Comments: 9
Abandoned by user 3 years ago
Oh - I missed that COMPLETELY when I read the book because I hadn't yet read By The Pricking of my Thumbs! There are so many of these tiny references. I'm just starting to catch them with this round of rereads. I think I will never be able to catch them all, no matter how many times I read the books.
Yeah -- it's the sort of thing you pick up on easily if you read the books in quick succession and in the right order, but really only then. It's also another another instance indicating that all of her books / characters inhabit the same fictional universe -- which she alludes to repeatedly in her later books, but except for three distinct examples I can think of (St. Mary Mead as a village name, Mr. Satterthwaite making an appearance in "The Three Act Tragedy", and Miss Lemon moving from employment with Parker Pyne to employment with Hercule Poirot), the worlds of the earlier books seem to be kept much more apart.
BrokenTune 3 years ago
That is probably one of the major take-aways I have from the "completion project", that she didn't just write stories according to a formula but there is an underlying "fictional universe" as you put it where characters do mix and interact.
Still, I am glad that she never had Marple and Poirot meet. It would have been too much. There is some subtle sense of joy in recognising details or characters from other stories in a new story, and I don't mean the obvious re-working of a plot here but the details such as the old lady with the glass of milk babbling about the child in the fireplace.
Agreed on all points. I think she started out never contemplating to mix the worlds of her various series -- but there probably came a point where she herself was, in part, living in those worlds, and as they subtly started to merge in her mind she began to work them into each other in the novels, too -- always careful, at least in the beginning, to keep the major strands of narrative and protagonists separate, however.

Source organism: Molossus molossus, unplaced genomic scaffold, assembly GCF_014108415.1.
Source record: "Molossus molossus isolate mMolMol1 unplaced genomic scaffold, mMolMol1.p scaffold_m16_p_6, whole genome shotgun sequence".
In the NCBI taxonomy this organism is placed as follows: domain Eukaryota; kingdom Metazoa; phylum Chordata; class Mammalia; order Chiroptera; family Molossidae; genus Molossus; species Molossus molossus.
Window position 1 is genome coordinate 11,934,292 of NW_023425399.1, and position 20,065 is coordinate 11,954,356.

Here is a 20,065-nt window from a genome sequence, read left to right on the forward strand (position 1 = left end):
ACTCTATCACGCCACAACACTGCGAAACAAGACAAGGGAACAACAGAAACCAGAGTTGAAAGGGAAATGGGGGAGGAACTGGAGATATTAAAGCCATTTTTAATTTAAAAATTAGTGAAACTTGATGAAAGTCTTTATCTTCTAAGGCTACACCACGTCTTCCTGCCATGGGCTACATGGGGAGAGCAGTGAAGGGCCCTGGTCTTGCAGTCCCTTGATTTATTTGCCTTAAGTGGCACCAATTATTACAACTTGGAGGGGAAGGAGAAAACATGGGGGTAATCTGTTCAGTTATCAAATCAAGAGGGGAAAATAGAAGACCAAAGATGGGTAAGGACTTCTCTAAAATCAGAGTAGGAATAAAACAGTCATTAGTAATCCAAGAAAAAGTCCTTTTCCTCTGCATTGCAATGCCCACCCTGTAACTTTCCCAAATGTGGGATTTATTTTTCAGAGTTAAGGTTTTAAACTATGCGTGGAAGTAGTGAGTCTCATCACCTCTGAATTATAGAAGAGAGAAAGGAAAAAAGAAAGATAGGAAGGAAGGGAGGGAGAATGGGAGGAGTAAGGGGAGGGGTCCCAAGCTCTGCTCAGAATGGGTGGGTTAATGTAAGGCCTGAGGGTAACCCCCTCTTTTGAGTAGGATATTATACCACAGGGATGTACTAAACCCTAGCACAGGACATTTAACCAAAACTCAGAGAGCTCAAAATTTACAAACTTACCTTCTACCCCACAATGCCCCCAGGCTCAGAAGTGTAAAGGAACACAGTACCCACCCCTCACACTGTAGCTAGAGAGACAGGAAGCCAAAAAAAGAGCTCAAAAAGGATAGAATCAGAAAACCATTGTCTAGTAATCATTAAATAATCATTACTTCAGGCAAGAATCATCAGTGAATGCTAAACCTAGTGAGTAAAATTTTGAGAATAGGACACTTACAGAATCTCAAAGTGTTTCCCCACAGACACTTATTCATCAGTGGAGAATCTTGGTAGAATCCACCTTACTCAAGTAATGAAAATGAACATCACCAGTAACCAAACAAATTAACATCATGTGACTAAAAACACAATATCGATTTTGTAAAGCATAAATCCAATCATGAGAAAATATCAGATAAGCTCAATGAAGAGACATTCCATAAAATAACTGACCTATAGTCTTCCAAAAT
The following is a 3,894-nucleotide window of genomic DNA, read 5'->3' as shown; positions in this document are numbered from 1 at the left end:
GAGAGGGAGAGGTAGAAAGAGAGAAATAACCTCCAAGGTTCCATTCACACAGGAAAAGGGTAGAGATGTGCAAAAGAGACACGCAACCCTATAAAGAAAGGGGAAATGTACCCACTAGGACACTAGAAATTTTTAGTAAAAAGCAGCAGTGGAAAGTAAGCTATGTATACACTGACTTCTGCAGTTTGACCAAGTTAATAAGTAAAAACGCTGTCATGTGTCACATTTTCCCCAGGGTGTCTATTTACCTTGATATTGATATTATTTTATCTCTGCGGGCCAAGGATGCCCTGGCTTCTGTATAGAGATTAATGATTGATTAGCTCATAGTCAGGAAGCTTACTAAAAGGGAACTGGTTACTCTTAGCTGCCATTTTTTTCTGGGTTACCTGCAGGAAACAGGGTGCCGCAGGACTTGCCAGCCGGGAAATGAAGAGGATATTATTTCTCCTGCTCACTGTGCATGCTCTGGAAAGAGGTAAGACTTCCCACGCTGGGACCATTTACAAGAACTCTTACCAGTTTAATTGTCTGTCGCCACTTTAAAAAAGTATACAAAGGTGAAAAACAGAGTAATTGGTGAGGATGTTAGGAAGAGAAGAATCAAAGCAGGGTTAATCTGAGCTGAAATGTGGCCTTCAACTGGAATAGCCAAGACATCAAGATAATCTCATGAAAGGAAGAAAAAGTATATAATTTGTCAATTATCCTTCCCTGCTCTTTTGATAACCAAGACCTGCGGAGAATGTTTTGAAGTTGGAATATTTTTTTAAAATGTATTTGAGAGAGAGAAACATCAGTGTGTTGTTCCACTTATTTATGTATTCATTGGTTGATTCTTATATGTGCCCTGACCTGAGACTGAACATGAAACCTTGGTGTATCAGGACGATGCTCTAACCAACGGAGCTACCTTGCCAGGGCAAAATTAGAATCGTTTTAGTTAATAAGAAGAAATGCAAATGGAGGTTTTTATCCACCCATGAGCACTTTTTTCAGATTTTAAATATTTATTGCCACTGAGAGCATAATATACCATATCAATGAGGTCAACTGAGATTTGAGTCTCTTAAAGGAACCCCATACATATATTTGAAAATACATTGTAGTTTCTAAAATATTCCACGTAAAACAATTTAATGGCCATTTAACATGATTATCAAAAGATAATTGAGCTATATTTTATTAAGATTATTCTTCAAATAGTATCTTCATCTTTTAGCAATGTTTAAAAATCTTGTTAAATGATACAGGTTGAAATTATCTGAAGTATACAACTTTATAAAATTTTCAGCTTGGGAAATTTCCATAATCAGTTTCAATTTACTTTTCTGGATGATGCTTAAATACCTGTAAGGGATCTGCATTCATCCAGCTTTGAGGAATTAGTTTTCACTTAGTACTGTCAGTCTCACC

The somewhat ambiguous starting point is, I think, St. Mary Mead making an appearance in a Poirot novel ("The Mystery of the Blue Train," 1928) at around the same time Miss Marple made her first appearance in the newspaper short stories that were published as "The Thirteen Problems" in 1932, two years after "The Murder at the Vicarage" -- the first 6 of these stories appeared in December 1927 and throughout 1928. Yet, Miss Marple's existence is never so much as hinted at in "The Mystery of the Blue Train", even though she obviously wrote the novel at the same time as the short stories. After that, the cross references are somewhat more overt with the "border crossings" of individual characters.

Question: Do you recall Colonel and Mrs. Easterbrook (from "A Murder Is Announced") ever referring to a son ... or a nephew? I've always taken them not to have any relatives belonging to "the younger generation" -- in part, I actually think their disconnect with Patrick and Julia Simmons stems from their world being entirely that of their own generation (interesting in light of Christie's final books and what went wrong there, too), but the same last name cropping up in a starring role in "The Pale Horse" nevertheless begs the question. -- When OB asked it a while ago, I said I don't think it's a deliberate cross reference, and I still think so, but at the very least I think it's fair to say she liked the last name and decided to use it again ... in a similar way as every other maid in her novels is called Gladys.
BrokenTune 3 years ago
I remember that discussion of the Easterbrook connection and still I have been wondering all the way through if there really was nothing to connect Mark to the Easterbrooks in A Murder is Announced, because he would just fit so well into the whole setting (even tho I didn't like him as a character) and because Christie planted the Despards into the Pale Horse (and has one character have a connection with Julia Stark...obviously), too, so why would we need to exclude the possibility of Mark Easterbrook being related to the Colonel and his wife? And of course, we have Colin "Lamb" popping up in The Clocks. And the son of Griselda and the vicar in one of the later books, too.

The more the concept of the Christie universe grows on me, the more tend to think that there may have been some intention there to weave touch points into her different settings. Six degrees and all that...
BrokenTune 3 years ago
As for the Gladyses, I'm sure she just liked the name and the concept of the "typical" maid ... just as all of her gardeners are curmudgeons.
I'd *like* there to be a connection as well, but I think we'd really need something in Christie's writing to be able to say the cross reference is a deliberate one (as it definitely is with the Despards and Colin Lamb). Sigh. So many reasons to keep rereading so many of her books ...
BrokenTune 3 years ago
Well, I'm keeping an open mind as I haven't finished ALL of the short stories, yet... ;D

And, it sounds like a re-read of A Murder is Announced should be on the cards at some point, too. And that is never a bad thing.
Definitely not. On account of the book itself (plot line, characters, setting) as much as on account of the fact that it -- together with "The Mirror Crack'd" -- is probably one of Christie's most deliberately autobiographical novels.